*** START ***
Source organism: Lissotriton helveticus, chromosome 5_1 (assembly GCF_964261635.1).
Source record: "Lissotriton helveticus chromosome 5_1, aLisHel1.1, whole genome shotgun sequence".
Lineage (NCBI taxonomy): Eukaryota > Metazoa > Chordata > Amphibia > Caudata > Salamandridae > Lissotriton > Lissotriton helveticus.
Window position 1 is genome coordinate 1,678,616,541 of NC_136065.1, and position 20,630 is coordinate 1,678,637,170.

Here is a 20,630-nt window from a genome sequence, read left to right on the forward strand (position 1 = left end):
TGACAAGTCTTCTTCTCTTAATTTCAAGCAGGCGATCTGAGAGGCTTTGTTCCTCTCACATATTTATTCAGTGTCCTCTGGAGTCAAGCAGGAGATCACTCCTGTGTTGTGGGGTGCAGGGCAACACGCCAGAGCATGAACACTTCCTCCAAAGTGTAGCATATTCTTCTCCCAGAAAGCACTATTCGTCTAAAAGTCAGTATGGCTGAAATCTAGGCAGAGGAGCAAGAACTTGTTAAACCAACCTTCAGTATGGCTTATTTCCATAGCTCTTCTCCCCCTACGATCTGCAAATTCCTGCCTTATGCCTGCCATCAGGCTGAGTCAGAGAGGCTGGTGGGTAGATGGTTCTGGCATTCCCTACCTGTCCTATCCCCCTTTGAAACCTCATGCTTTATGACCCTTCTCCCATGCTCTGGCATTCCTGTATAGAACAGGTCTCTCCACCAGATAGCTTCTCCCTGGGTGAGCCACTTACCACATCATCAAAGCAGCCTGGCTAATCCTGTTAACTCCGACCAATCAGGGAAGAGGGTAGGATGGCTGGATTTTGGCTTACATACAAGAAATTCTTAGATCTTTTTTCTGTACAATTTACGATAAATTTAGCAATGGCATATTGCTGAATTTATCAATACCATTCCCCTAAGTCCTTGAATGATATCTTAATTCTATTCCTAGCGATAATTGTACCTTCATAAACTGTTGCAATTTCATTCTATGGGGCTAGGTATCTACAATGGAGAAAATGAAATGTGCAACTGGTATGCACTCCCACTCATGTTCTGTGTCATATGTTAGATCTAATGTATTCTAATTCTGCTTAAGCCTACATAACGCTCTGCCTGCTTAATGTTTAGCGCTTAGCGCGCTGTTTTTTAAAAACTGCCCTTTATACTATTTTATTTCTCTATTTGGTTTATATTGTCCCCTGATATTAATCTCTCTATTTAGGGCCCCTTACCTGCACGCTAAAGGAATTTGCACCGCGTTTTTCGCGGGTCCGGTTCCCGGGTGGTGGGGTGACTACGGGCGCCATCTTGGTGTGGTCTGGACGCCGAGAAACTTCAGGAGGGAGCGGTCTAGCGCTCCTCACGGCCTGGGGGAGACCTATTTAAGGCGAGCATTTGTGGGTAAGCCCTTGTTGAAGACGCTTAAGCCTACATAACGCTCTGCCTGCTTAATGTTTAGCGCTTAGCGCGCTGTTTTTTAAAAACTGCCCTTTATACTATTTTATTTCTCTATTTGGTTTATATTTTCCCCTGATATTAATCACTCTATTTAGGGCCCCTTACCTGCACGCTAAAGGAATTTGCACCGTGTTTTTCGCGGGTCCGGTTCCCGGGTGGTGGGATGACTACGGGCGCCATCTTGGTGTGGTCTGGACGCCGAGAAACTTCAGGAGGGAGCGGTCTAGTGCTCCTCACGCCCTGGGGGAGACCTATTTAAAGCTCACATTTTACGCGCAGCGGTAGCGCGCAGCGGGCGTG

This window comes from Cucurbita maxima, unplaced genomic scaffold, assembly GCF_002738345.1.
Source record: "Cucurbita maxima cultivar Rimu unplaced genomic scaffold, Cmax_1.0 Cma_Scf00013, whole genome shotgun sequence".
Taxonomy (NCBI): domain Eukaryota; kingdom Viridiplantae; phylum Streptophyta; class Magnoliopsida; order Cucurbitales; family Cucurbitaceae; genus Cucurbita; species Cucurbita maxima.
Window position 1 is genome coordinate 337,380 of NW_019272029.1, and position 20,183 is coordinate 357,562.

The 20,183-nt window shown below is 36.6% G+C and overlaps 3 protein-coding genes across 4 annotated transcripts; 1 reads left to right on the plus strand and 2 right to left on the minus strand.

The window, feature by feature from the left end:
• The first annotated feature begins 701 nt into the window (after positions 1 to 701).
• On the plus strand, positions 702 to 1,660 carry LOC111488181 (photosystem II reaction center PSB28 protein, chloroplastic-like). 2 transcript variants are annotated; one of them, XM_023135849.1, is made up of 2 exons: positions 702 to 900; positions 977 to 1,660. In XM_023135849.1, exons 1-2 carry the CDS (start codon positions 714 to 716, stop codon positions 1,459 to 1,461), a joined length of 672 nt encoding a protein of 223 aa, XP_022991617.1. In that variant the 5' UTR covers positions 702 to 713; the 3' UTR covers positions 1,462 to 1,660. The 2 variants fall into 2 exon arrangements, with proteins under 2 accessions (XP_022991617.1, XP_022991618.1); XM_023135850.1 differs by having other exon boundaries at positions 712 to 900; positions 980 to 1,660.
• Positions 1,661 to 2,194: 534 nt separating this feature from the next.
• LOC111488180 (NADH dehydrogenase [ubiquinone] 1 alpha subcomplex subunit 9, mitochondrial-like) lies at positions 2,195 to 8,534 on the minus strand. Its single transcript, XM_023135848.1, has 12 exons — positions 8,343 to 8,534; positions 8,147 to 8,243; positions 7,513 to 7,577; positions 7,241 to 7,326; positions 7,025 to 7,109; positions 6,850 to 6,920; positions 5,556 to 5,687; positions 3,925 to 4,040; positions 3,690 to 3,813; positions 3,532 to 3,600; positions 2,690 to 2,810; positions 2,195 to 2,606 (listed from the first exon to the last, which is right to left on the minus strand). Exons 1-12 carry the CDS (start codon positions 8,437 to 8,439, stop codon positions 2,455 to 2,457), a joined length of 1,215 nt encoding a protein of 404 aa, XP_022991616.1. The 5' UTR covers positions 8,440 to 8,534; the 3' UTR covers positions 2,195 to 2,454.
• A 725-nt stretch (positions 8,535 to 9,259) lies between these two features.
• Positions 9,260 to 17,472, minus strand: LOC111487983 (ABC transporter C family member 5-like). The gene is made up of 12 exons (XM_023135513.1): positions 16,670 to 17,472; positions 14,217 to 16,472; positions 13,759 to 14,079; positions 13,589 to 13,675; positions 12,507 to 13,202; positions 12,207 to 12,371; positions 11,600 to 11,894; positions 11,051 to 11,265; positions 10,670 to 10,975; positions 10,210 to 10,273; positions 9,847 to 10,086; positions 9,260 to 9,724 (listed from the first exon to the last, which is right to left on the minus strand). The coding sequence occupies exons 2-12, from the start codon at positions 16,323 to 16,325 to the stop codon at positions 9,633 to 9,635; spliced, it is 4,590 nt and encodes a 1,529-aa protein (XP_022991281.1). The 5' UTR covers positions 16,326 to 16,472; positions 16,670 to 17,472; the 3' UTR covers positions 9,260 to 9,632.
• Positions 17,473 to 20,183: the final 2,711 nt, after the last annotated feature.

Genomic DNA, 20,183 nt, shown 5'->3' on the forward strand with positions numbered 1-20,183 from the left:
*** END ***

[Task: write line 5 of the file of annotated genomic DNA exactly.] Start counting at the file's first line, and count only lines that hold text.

Here is a 20,630-nt window from a genome sequence, read left to right on the forward strand (position 1 = left end):